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Talking with: Elizabeth Garouste

Modern Magazine - Summer 2015

Modern Magazine Modern Magazine

Elizabeth Garouste and Mattia Bonetti came to fame in the 1980s with furniture that was sensual and fantastic. By rediscovering and reconnecting with the roots of French decorative arts and with superb craftsmanship, the two, who worked together from 1978 to 2001, created what might be called nouvelle French design. Garouste, who began her career as a designer of theatre sets and costumes, created her first pieces of furniture for an exhibition at the Maison Jansen in 1981, the same year she and Bonetti designed the framed Chaise Barbare. Now, Garouste, whose last show in the U.S. took place in 1993 at the Galerie Néotu in New York and who is represented in Paris by three Galleries - Galerie En Attendant les Barbares, Avant-Scéne, and Granville Gallery is back in America with a new series of limited-edition furniture presented by Ralph Pucci. The jewel-like pieces, which look as if they are made of precious metals and precious stones, bring to life her daring, whimsical, and colourful aesthetic sensibility. "Magical", Ralph Pucci says of Garouste's work. "There are no rules or boundaries - part Disney, part Jean Arp, part Matisse, but it's always original".

Q. The American audience has not seen your work since you parted from Mattia Bonetti. What have you done since?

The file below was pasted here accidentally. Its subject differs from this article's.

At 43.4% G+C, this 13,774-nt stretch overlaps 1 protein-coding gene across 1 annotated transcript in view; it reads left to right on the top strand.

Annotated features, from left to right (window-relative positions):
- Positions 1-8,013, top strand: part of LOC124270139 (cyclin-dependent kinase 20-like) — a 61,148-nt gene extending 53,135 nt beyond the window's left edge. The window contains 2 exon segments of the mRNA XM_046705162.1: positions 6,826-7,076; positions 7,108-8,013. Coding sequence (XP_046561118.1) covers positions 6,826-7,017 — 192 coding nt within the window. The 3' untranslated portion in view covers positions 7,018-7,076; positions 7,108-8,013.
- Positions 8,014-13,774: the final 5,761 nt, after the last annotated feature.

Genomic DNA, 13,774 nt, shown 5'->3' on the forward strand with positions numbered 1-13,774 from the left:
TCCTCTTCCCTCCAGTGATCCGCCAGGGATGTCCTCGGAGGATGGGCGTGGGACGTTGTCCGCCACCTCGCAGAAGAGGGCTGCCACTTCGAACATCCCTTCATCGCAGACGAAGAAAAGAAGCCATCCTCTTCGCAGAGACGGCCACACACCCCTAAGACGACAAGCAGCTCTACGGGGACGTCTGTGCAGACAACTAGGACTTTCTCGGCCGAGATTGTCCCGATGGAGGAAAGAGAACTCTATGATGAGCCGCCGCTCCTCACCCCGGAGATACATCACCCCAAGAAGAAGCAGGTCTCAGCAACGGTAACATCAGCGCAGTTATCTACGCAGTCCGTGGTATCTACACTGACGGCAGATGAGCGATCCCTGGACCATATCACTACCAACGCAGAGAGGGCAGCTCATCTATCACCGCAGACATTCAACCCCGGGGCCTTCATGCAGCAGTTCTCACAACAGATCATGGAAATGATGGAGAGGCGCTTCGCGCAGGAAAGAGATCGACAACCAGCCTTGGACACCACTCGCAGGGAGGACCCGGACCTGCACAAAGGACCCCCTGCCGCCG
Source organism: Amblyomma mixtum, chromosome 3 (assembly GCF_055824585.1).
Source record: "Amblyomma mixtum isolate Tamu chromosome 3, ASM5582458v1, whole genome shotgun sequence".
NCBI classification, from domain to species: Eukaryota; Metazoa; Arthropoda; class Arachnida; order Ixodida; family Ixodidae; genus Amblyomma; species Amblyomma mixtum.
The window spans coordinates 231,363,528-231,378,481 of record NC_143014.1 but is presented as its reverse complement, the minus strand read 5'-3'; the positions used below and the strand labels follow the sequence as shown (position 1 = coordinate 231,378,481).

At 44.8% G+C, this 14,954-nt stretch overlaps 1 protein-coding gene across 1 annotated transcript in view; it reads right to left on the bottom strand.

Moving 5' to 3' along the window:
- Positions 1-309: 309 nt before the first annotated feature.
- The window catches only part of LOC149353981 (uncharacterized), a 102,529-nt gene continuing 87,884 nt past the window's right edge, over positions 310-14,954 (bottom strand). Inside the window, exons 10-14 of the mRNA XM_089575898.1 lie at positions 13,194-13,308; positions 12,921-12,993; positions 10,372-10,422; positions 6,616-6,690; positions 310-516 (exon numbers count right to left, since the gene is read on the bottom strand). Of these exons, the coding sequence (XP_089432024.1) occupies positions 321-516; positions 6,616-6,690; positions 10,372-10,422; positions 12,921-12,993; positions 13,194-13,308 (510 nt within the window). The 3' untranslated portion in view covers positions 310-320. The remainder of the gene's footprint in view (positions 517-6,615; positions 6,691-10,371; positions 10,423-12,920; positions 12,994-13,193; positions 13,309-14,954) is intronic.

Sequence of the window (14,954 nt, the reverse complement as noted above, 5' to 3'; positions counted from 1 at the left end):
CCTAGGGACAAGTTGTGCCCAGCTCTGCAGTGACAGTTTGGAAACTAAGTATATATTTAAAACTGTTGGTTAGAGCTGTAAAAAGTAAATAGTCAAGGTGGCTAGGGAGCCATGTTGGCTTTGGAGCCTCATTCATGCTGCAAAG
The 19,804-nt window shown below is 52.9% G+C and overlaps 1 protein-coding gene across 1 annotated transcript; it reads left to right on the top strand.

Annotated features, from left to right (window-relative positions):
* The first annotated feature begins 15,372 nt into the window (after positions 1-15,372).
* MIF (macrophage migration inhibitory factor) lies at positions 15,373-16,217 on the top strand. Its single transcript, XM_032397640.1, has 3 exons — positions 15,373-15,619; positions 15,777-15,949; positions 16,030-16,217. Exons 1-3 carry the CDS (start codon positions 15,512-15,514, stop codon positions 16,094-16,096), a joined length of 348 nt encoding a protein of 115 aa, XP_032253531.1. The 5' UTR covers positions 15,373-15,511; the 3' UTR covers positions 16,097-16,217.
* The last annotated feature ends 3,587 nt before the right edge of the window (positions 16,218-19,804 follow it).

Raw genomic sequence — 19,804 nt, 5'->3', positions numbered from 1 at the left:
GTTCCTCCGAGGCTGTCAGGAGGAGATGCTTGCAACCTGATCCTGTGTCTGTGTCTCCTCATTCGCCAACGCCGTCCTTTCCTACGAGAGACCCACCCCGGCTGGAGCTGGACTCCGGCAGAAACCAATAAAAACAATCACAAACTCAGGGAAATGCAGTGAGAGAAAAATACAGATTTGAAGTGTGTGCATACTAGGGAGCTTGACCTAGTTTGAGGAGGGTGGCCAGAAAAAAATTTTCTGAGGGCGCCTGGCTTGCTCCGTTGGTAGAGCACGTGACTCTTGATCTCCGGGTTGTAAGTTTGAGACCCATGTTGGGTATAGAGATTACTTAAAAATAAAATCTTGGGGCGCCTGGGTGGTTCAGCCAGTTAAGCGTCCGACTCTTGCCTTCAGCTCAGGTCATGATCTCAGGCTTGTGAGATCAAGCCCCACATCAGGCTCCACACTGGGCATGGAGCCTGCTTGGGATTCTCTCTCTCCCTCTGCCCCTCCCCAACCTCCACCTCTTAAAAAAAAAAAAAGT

A. During these years I have been very active. I had a couple of solo exhibitions in Paris and in Brussels and I have regularly worked on designing furniture for such special commissions as the Christian Louboutin stores in Paris and Moscow. I have designed jewellery for Galerie kreo and for the Parisian art jewellery gallery Naila de Monbrison; and I have also exhibited drawings and sculptures at Polad-Hardouin gallery in Paris and at the Cultural Space André Malraux in Le Kremlin Bicétre. Outside of my design-related activities, I act as the chairwoman for the foundation La Source, Which uses visual and performing arts to help kids with social and learning disabilities reintegrate into society.

Q. Your work has always been whimsical and daring. What does it take to be emotional when creating, and to make design that is not ultra-serious?

A. The Most substantial role of an object is to tell a story. I create freely from my own desires and imagination. I love mixing the sophisticated and the raw and playing with the widest range of materials from wood, resin, iron, and bronze to ceramic, glass, gold, and lacquer. Handcraftsmanship and nature both play key roles in my work.

Q. Your new series of furniture is presented by Ralph Pucci, which is a wonderful platform. How did this relationship begin?

A. Last year I had two solo exhibitions in Paris, and Mr. Pucci came to see me after seeing them. He immediately offered me the opportunity to create an exhibition in his remarkable space, and I feel fortunate to be working with him.

Q. You started in the 1980s when collectible design was in its infancy. Now the market is more mature, flourishing with galleries that produce contemporary design, design auctions, and fairs. What do you think about the way this market has emerged?

A. While my own creative development and activity is not affected by the state of the marketplace, I find this development great, and I am constantly surprised by the increasing value of collectible furniture.

By Daniella Ohad